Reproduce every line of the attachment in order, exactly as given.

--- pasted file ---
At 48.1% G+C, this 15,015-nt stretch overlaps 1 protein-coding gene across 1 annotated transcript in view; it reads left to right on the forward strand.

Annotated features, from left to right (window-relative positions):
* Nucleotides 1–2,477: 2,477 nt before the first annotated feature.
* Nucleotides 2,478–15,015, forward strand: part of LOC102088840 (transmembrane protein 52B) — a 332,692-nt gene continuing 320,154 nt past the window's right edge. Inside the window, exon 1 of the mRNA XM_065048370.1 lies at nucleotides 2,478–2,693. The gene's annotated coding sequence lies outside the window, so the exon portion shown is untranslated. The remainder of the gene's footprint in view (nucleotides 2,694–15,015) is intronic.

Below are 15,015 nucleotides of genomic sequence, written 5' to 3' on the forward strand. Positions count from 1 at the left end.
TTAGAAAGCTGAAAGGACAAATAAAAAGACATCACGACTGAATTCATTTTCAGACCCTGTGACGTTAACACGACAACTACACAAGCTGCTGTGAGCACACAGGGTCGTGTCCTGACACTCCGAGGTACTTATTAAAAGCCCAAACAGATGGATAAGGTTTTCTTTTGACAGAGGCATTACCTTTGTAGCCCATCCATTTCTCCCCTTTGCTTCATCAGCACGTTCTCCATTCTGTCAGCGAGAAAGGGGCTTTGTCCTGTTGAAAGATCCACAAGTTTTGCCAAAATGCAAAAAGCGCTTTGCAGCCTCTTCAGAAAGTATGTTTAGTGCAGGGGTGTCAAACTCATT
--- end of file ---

At 48.1% G+C, this 15,015-nt stretch overlaps 1 protein-coding gene across 1 annotated transcript in view; it reads left to right on the forward strand.

Annotated features, from left to right (window-relative positions):
* Nucleotides 1–2,477: 2,477 nt before the first annotated feature.
* Nucleotides 2,478–15,015, forward strand: part of LOC102088840 (transmembrane protein 52B) — a 332,692-nt gene continuing 320,154 nt past the window's right edge. Inside the window, exon 1 of the mRNA XM_065048370.1 lies at nucleotides 2,478–2,693. The gene's annotated coding sequence lies outside the window, so the exon portion shown is untranslated. The remainder of the gene's footprint in view (nucleotides 2,694–15,015) is intronic.

Below are 15,015 nucleotides of genomic sequence, written 5' to 3' on the forward strand. Positions count from 1 at the left end.
TTAGAAAGCTGAAAGGACAAATAAAAAGACATCACGACTGAATTCATTTTCAGACCCTGTGACGTTAACACGACAACTACACAAGCTGCTGTGAGCACACAGGGTCGTGTCCTGACACTCCGAGGTACTTATTAAAAGCCCAAACAGATGGATAAGGTTTTCTTTTGACAGAGGCATTACCTTTGTAGCCCATCCATTTCTCCCCTTTGCTTCATCAGCACGTTCTCCATTCTGTCAGCGAGAAAGGGGCTTTGTCCTGTTGAAAGATCCACAAGTTTTGCCAAAATGCAAAAAGCGCTTTGCAGCCTCTTCAGAAAGTATGTTTAGTGCAGGGGTGTCAAACTCATT